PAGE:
Health

 

Reflections on IADMS

By: Mandy Blackmon PT, DPT, OCS, CMTPT October was a busy month for Emma and myself! As most of you know, our primary clinical interests are dancers and performing artists, thus our partnership with Atlanta Ballet.  Both of us are involved in multiple organizations related to physical therapy for dancers.   The International Association of Dance Medicine and Science has members from all areas of healthcare that treat dancers, including MDs, DOs, PTs, athletic trainers, nutritionists, and others.  They hold their annual meeting in North America every two years.  This year, Emma and  I were both honored to speak at the conference, representing Motion Stability, Atlanta Ballet, and Mercer University. Emma partnered with our former Emory PT student, Tiernan Damas,…

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To Stretch Or Not To Stretch?

by Jake Reynolds, PT, DPT Spine & Sports Clinic of Motion Stability   I frequently have clients ask about stretching and tend find a lot of confusion about proper technique and dosage. This confusion can lend itself to injury as opposed to injury prevention and performance enhancement (the intent of stretching). If we are stretching incorrectly you may actually prime your muscle for injury. For the sake of clarity, lets get a one thing out of the way: yes—stretching is important. In fact the American College of Sports Medicine (ACSM) outlines the following guidelines for flexibility training in terms of risk factor reduction for the development of injuries and preventable diseases:   At least two or three days of stretching…

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Eating Disorders, RED-S and Physical Therapy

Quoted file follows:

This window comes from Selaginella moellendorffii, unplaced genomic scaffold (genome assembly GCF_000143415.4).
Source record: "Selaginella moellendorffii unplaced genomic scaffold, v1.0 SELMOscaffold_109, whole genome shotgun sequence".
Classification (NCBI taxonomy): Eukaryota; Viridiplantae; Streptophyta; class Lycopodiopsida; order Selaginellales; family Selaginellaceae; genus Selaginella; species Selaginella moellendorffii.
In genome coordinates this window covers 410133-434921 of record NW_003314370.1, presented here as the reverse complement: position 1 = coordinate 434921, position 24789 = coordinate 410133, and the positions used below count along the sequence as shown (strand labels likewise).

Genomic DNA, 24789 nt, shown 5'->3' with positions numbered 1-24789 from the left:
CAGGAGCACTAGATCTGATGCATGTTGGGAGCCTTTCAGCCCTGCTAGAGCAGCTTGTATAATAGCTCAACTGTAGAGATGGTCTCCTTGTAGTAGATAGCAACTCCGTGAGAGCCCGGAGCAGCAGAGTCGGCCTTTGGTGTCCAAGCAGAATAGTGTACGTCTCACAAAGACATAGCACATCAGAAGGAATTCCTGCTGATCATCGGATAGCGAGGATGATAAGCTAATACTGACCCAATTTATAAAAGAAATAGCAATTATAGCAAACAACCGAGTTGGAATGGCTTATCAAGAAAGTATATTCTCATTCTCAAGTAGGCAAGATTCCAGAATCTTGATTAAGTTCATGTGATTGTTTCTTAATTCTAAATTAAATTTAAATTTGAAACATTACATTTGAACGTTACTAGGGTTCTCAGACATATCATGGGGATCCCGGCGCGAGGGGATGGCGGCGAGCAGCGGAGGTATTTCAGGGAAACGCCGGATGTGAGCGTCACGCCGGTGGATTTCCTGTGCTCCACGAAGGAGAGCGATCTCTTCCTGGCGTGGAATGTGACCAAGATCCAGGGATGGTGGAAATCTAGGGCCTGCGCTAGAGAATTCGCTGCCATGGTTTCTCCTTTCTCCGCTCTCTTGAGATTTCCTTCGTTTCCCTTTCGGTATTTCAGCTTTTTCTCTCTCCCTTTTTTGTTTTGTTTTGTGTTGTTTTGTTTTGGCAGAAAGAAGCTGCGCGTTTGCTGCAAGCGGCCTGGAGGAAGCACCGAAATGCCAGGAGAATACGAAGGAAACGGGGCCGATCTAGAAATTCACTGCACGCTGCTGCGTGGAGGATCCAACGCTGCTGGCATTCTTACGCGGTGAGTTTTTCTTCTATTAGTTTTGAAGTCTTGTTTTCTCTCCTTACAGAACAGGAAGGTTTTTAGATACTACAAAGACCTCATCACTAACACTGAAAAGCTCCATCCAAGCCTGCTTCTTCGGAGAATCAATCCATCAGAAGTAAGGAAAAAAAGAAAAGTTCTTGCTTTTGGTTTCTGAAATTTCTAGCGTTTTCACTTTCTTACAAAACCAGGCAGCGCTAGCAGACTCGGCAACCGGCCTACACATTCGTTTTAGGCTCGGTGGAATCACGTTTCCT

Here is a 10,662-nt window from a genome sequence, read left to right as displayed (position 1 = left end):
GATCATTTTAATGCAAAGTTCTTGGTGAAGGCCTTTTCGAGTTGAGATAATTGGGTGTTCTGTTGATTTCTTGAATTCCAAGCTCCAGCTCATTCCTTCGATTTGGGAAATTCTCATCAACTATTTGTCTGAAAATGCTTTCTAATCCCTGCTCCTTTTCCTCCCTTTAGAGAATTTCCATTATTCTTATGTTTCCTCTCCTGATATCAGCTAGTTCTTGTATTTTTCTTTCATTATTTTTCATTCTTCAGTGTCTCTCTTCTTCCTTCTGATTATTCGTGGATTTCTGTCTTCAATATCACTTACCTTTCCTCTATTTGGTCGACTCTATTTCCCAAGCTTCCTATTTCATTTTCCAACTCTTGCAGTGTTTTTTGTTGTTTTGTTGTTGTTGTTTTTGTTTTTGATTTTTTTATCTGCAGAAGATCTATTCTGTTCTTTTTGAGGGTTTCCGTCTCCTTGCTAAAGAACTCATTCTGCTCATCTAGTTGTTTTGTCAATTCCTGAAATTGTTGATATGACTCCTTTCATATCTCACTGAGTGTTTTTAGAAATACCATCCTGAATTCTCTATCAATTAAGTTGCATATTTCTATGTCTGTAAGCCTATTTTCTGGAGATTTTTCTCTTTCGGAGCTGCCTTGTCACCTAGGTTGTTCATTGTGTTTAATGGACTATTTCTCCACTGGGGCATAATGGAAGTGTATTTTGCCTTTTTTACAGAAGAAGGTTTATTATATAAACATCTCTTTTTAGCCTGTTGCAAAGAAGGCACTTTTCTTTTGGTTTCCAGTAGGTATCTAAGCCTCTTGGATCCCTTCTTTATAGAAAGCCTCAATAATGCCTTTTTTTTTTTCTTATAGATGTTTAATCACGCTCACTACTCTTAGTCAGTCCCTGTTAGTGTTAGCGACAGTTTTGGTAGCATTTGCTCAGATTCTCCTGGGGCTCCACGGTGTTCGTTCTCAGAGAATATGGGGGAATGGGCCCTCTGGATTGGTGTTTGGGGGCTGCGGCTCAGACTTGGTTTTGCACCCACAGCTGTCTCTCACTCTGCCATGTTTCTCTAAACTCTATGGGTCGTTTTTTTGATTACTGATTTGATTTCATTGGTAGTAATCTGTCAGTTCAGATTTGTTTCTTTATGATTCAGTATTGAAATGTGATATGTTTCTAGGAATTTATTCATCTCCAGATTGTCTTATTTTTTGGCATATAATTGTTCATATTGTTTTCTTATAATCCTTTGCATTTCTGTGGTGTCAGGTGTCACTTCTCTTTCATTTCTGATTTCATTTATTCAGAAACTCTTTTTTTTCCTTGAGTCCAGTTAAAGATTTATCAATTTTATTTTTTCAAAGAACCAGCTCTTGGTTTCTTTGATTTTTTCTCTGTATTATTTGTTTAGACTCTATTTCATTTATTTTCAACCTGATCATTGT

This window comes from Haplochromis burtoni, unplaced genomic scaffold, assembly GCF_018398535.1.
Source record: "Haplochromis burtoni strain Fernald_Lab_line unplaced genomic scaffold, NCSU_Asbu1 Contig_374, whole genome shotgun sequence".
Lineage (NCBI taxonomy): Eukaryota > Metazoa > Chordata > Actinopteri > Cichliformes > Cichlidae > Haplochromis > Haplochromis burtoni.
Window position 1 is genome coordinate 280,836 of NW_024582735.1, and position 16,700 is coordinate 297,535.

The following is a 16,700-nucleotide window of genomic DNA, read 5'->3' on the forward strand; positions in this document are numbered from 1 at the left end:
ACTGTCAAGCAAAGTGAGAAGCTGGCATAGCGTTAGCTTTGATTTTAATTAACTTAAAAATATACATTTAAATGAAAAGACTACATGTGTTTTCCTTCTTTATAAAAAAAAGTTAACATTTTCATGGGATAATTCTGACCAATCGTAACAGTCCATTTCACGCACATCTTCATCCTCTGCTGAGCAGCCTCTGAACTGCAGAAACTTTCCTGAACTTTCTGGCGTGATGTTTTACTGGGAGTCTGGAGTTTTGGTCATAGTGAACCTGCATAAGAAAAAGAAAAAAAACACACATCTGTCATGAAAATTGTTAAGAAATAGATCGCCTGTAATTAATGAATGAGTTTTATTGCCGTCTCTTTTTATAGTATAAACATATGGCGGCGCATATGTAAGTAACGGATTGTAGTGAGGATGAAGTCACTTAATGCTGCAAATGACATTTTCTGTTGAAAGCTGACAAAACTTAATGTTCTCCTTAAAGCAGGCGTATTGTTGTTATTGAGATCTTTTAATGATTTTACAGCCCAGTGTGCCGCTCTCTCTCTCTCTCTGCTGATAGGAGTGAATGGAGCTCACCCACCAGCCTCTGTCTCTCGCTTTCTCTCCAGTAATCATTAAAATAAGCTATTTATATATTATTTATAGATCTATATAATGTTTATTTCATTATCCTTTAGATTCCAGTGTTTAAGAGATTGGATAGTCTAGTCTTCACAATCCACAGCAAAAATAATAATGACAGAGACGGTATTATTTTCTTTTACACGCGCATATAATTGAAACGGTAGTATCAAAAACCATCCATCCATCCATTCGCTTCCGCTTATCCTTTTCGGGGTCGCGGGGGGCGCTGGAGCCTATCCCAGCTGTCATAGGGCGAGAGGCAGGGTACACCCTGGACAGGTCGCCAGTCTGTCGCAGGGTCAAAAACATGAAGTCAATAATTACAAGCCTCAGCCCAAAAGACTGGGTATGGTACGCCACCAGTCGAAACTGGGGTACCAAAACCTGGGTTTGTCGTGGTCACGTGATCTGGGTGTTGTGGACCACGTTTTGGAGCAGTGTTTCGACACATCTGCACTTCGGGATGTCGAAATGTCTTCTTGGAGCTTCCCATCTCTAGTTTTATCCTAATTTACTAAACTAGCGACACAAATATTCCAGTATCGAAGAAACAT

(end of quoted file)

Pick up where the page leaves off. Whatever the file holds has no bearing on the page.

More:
Post By: Mandy Blackmon PT, DPT, OCS, CMTPT* Many people are familiar with eating disorders and disordered eating, but there is a significant amount of myth, misinformation and stigma surrounding these topics. There are 8-10 million Americans struggling with eating disorders. This statistic includes diagnoses of anorexia, bulimia, compulsive over-eating, and non-specific eating disorders that do not squarely fit into another category. A true eating disorder is a psychiatric diagnosis and may be accompanied by other psychiatric diagnoses, including depression, anxiety or obsessive-compulsive disorder. Anorexia has a 12x higher mortality rate for girls 15-24 years of age than all other causes of death. Eating disorders are often overlooked and missed by parents, friends, coaches, teachers, and healthcare professionals. Therefore, it…

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Lessons From A Hypermobile Physical Therapist

By: Ted Ziaylek PT, DPT Hypermobility is used to describe joints that can bend further than normal. It is also commonly referred to as being “double jointed”. There are many things that can cause hypermobility. In basic terms the structures surrounding the joints (ligaments and capsules) are loose, which allows the joint to bend further than normal. I have learned a few things from working with patients who are hypermobile, as well as being hypermobile myself, about ways to help protect your joints. Firstly, people who are hypermobile often feel like they need to stretch. The problem here is that due to the laxity (or loose ligaments) in the joint we tend to stretch the joint well before the muscle….

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Understanding Chronic Pain: It’s All In Your Head

By: Deanna Camilo, PT, DPT The first thing we need to know in order to begin our understanding of pain is that pain is a product of the brain’s interpretation of two things: An unpleasant sensation. The circumstances surrounding the introduction of the unpleasant sensation. All sensory information (touch, vision, taste, etc.) must be evaluated by the nervous system, and accurate interpretation of this information depends on the context surrounding the introduction of the sensation.  Pain does not become pain until the brain interprets the sensation as dangerous or threatening. “Dangerous or threatening” is determined by contextual clues provided by the rest of the body: emotions, previous memories, and potential consequences of each response. Thus, the amount of pain you…